Starting off Monday the right way.
Public Radio workouts kick you into shape!
via the Onion
We’re almost done with our fall pledge drive here at WHYY Philadelphia. We’re so close! Here’s a great video from WNYC… this dog looks amazing in headphones, check it out.
Are you a member of your local station?
What are the 5 songs public radio can’t stop playing? Download 5 songs from the likes of Yeasayer and folk up-and-comers Shovels and Rope, courtesy of KCEP-Power 88, Iowa Public Radio, KHSU, WUMB, and WTMD.
Start your Friday off right with this public radio playlist.
Carl Kasell reading Goodnight Moon. That is all. (via Wait Wait’s Intern Net)
A pledge drive video from KPCC.
If you’re on Twitter, track the hashtags #pubjobs #pubmedia #nprjobs — I keep seeing a ton of positions mentioned with these hashtags — and then you don’t have to wade through all of the job sites yourself.
In honor of National Radio Day: the list of my top 10 Public Radio Programs that was in my short-lived (read: two issue) high school zine. Still pretty accurate. (Note: ranking is basically random past #3)
- Wait! Wait! Don’t Tell Me (DUH)
- This American Life (close second)
- A Prairie Home Companion (Garrison Keillor, you complete me)
- Says You!
- [American] Radio Works
- Studio 360
- Selected Shorts
- Fresh Air
- Anything Jay Allison does (kind of a cop out, but the man is a public radio producin’ genius and hotwired into my soul)
- City Arts and Lectures
Public radio is the business, y’all.
I totally forgot about National Radio Day. (It was Saturday.) We are honored to be #8 on your list. (Very nice penmanship.)
Jess Goodell enlisted in the Marine Corps after high school as a mechanic, but when the Mortuary Affairs unit was recruiting officers to go to Iraq in 2004, she volunteered immediately.
Her platoon was tasked with recovering and processing the remains of fallen soldiers.
Goodell talks with Fresh Air’s Terry Gross today about her new memoir "Shade it Black: Death and After in Iraq.” In the book Goodell shares her experiences in the Mortuary Affairs Unit and why her job never got easier with time or proficiency.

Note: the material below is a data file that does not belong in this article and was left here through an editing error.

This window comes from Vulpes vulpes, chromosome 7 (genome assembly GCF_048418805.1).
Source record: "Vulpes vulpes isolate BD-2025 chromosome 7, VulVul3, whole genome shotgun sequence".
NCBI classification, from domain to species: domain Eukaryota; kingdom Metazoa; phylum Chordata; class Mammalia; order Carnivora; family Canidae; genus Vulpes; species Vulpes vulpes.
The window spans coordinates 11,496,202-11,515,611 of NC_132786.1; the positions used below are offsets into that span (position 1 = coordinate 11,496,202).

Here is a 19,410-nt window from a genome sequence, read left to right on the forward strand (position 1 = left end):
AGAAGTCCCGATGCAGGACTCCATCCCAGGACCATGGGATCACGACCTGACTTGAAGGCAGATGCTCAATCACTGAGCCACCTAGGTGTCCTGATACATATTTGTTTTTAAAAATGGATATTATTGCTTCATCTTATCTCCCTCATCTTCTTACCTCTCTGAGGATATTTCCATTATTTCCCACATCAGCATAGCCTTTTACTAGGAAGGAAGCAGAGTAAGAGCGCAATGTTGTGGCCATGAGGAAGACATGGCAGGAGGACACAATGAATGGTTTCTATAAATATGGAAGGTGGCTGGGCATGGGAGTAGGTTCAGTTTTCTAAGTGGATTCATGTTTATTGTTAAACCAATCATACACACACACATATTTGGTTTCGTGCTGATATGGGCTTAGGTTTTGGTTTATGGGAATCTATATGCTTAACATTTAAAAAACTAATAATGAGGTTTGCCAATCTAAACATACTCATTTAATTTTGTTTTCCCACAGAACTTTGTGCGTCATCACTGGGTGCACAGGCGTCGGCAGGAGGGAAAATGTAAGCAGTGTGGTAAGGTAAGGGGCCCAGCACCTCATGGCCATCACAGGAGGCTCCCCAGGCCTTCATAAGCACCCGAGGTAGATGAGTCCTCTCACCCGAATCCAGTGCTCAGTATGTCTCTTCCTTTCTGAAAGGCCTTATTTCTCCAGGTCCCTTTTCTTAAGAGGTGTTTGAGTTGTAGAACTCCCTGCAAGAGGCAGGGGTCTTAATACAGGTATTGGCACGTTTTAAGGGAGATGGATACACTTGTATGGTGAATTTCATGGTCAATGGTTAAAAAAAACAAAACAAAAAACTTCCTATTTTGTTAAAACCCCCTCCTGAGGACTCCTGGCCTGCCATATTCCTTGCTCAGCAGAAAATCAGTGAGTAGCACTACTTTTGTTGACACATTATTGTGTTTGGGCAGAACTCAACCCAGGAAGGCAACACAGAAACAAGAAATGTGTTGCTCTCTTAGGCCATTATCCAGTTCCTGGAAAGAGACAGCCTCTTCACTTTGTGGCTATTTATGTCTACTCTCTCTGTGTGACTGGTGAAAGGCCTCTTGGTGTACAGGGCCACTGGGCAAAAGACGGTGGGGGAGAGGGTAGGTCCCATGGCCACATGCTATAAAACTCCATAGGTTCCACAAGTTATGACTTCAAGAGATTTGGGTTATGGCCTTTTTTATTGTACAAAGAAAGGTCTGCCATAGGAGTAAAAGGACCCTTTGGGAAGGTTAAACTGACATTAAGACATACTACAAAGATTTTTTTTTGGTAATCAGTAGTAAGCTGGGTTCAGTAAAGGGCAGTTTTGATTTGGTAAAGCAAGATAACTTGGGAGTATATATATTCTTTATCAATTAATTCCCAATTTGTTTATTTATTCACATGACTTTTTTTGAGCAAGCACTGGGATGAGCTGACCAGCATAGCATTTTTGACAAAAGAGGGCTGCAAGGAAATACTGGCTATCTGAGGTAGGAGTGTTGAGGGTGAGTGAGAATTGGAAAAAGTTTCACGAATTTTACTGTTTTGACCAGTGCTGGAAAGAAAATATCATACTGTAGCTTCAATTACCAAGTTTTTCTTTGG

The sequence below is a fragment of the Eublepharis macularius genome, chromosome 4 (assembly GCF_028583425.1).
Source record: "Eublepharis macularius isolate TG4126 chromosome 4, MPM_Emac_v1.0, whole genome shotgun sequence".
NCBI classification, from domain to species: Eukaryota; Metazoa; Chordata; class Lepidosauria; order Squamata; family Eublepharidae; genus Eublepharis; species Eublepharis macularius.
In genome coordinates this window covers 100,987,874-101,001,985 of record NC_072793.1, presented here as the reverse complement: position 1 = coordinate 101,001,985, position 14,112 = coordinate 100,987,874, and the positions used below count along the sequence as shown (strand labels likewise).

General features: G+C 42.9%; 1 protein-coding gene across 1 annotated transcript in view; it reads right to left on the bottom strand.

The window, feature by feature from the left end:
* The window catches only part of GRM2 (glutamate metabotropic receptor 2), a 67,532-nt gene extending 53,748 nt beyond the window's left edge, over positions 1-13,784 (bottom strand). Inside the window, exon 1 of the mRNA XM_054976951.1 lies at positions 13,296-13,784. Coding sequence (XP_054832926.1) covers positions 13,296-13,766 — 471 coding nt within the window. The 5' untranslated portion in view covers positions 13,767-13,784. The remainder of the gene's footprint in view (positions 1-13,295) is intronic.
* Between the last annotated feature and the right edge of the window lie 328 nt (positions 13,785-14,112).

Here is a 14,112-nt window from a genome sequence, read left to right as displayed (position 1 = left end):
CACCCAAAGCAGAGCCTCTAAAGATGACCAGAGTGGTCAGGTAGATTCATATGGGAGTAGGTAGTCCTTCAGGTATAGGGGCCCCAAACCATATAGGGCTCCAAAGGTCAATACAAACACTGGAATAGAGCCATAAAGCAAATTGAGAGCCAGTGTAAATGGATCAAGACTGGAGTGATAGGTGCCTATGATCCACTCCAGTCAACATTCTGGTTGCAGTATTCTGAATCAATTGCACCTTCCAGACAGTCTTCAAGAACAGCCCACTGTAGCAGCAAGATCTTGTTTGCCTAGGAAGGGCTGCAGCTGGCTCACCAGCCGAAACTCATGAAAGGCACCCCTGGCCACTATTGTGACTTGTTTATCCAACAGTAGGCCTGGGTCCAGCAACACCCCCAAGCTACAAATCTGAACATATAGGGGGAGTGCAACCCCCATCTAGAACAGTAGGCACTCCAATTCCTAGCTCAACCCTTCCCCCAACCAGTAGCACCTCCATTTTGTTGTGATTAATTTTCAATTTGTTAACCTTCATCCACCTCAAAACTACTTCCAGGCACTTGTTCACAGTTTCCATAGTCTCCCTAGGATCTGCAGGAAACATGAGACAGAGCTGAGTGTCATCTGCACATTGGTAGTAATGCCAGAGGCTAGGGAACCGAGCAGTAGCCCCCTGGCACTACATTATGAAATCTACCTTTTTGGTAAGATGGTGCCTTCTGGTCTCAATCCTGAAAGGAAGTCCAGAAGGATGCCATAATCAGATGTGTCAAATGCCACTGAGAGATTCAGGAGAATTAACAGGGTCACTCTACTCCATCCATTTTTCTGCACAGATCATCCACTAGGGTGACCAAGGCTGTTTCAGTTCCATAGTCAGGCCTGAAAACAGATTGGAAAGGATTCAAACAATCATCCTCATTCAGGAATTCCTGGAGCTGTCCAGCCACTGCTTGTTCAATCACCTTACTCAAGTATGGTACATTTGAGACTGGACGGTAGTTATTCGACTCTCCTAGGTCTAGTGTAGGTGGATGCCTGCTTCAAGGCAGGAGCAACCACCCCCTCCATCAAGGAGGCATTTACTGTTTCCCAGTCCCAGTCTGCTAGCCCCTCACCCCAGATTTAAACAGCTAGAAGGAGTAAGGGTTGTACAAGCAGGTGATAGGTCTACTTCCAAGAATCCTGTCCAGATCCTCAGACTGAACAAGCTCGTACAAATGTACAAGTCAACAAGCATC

Gilbert and Sullivan operettas, in case you don’t know them, are not only tuneful and hilarious, they’re also very touching and truly literate. Just watch that video and tell me you weren’t brought to tears.
Classical music critic Lloyd Schwartz reviews two new DVD releases — The Mikado and Topsy-Turvy — on today’s Fresh Air that are indispensable to Gilbert and Sullivan aficionados. INDISPENSABLE I SAY!
Now sing along with me:
I am the very model of a modern Major-General,
I’ve information vegetable, animal, and mineral,
I know the kings of England, and I quote the fights historical
From Marathon to Waterloo, in order categorical;
I’m very well acquainted, too, with matters mathematical,
I understand equations, both the simple and quadratical,
About binomial theorem I’m teeming with a lot o’ news,
With many cheerful facts about the square of the hypotenuse.
That’s author Jim Shepard and now I feel dumb for not knowing him because this fella was awarded the Story Prize and has been a finalist for the National Book Award while I sit here playing Angry Birds and noodling around with Tumblr. *hangs head in shame*
ANYWAY, Shepard is on today’s Fresh Air talking about his newest collection of short stories, "You Think That’s Bad." They are pretty interesting, because he examines an array of typically diverse subjects and characters. There’s an African-American operations specialist from the military, a British woman who goes exploring in Iran in the 1930s, a Japanese filmmaker from the 1950s and a fifteenth century French nobleman who happens to be a serial killer. I repeat, a fifteenth century French nobleman who happens to be a serial killer.